Roundtable Discussion about the Importance of Culture in Education
By: Deric Muhammad
Reposted from: Brother Deric Blog
When a White female Lone Star College Professor posted this flyer in an effort to attract more Black students to her American History class things got heated. Many in our community begged to question the motive of an educator who would put two plantation dwelling youth, with tattered clothing, playing in a cotton field on a flyer to represent Black people’s journey in American History.
The words “come and learn about your community too” didn’t help the poorly chosen photograph either. I don’t know if the flyer increased enrollment in her class, but it definitely increased Lone Star College as a conversation piece on Twitter and Facebook. How could someone create a flyer so culturally insensitive? What educational institution would approve such a thing? And how should a community respond when images and words such as these give the appearance of disrespect for our contributions to American history?
Well of course the first thing that we did was call the school’s president in efforts of obtaining some explanation and expressing community concern. It was through him that I learned that Lone Star College was an educational institution with approximately 80% Black, Hispanic and other enrollment. He used the term “minorities”; a term that I don’t necessarily agree with. However the faculty at Lone Star College is 80% White. At this point things began to make sense.
When the overwhelming majority of your students are Black and Latino youth from the inner city and the overwhelming majority of your professors are Anglos from suburban and rural areas you are bound to run into some cultural barriers. While Conroe is only about a 20 minute drive from Acres Homes the cultural changes drastically on the other side of that 20 minute drive. But the question that we must ask is “are these cultural differences an impediment to the educational process?”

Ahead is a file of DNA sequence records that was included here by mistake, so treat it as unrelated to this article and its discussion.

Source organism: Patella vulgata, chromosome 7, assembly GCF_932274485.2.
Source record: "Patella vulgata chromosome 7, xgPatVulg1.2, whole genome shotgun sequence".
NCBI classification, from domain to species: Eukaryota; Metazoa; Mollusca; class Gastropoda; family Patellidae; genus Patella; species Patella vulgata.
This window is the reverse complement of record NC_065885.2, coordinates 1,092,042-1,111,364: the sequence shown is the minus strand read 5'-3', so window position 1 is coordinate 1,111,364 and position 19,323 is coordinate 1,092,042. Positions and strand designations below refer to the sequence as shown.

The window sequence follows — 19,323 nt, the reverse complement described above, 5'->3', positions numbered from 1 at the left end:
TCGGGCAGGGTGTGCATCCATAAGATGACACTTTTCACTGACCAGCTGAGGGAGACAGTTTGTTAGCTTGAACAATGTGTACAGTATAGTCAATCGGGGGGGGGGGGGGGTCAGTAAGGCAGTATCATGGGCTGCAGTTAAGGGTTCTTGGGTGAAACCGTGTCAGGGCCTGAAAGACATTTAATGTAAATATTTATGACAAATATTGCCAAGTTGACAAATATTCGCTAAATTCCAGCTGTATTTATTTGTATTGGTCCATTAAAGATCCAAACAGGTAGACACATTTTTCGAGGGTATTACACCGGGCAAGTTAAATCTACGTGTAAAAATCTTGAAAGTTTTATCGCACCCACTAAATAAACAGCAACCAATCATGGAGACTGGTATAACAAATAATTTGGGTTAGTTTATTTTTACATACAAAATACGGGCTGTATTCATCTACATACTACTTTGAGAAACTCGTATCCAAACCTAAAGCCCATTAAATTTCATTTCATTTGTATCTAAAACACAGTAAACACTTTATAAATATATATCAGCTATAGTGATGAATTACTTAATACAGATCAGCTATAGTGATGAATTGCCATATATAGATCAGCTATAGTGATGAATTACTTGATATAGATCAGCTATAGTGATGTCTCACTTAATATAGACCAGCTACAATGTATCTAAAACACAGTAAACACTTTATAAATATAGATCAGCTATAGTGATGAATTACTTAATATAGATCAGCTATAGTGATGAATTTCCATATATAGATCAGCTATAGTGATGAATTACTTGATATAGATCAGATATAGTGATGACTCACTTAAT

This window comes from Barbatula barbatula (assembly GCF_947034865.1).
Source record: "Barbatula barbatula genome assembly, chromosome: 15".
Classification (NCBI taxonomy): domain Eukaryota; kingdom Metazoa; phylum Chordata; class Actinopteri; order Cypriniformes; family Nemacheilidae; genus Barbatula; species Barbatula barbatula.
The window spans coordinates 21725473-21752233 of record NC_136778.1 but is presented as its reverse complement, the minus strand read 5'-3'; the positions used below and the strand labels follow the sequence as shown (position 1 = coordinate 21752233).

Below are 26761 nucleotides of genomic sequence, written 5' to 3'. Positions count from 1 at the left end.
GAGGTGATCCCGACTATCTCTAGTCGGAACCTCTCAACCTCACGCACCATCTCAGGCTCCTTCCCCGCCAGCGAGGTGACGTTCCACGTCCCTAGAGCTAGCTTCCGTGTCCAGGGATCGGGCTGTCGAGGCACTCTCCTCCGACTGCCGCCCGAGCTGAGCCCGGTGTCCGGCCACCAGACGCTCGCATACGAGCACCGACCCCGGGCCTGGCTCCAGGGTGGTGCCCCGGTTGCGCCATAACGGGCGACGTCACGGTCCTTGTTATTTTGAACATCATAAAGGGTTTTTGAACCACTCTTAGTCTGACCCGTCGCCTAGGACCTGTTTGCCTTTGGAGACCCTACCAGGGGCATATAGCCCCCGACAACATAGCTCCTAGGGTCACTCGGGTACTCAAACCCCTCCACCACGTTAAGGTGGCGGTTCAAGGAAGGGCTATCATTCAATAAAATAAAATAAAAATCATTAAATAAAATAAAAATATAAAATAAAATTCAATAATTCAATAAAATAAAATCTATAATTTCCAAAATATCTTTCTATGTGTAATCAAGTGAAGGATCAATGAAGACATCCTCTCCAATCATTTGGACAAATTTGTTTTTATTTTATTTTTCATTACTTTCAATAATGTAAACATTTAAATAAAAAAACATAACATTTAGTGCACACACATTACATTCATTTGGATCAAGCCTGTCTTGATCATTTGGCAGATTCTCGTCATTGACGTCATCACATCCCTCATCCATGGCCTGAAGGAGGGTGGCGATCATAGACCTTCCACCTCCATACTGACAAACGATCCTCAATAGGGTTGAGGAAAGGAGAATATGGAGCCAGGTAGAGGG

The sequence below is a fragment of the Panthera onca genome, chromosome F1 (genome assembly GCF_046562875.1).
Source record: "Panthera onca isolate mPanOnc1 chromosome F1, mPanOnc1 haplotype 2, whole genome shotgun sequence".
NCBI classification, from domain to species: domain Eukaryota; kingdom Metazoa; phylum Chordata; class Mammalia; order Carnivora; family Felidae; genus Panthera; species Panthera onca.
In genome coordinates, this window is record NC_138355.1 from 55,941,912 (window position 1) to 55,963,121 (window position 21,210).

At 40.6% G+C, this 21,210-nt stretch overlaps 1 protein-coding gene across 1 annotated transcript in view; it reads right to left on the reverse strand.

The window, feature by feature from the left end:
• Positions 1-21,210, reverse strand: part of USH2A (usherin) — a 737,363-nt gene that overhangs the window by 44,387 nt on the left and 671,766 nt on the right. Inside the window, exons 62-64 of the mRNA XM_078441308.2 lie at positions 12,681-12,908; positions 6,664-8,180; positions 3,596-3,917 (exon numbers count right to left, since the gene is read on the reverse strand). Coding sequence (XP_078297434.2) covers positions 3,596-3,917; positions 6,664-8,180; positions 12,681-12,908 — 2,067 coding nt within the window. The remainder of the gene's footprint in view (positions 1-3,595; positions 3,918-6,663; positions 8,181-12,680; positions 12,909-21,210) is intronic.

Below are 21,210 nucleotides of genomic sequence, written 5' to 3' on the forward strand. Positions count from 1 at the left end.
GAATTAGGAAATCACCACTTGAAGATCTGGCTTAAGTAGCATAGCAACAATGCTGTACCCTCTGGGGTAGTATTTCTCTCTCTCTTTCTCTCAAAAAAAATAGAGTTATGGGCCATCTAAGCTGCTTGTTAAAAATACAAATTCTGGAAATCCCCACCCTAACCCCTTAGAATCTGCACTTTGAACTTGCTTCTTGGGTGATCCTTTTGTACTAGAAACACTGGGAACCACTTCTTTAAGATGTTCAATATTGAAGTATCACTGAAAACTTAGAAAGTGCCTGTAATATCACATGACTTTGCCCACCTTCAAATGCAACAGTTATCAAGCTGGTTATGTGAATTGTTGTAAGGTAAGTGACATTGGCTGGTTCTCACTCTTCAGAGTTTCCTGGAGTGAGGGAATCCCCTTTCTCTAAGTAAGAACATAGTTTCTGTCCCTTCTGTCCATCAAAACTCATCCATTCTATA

When a people have survived a psychologically traumatizing ordeal like American slavery, unfortunately a high level of sensitivity becomes a part of their culture. It could be likened to the suffering of Jewish people under the sickness of Adolf Hitler and their cultural resolve that it should happen “never again.” Society handles the suffering of Jewish people very delicately. Sometimes out of respect; sometimes out of fear.
Black people are a people who are still going through a healing process. Slavery, racism, discrimination and injustice have raped us of a dignity that we held dear since the beginning of time. Our suffering must be discussed, but it must be discussed in careful and delicate fashion lest one make a common chiropractic mistake. If a chiropractor is not careful he could further injure the very patient that he is trying help walk upright.
I eventually met with the Lone Star College President, the Dean of schools and a few other faculty members. The professor who created the flyer and teaches the course was present as well. When I first saw the words and images on the flyer I assumed that either someone was trying to make mockery of our sojourn in America or someone had become a little overzealous in an attempt to include “our community” in the course curriculum.
Nevertheless it was what Obama calls a “boneheaded” error. In all fairness to the professor, you cannot have an honest discussion about American history without talking about the savage institution of slavery that helped to build this nation. I, honestly, appreciate any professor who would have the courage to even bring it up. All we ask is that if you are going to talk about it; know what you are talking about. And if at some point you realize that you don’t all you have to do is “ask somebody.”
This is the importance of community relationships with educational institutions. It is a relationship that can close the gap between cultural sensitivity and education. The president of Lone Star issued a letter of apology for all who were offended by this handbill and so did the professor.
(Join us for a Lone Star Community College Community Leadership Luncheon; Thursday Dec. 3rd, 10am at 2700 W.W. Thorne Drive. Please RSVP via email at firstname.lastname@example.org.)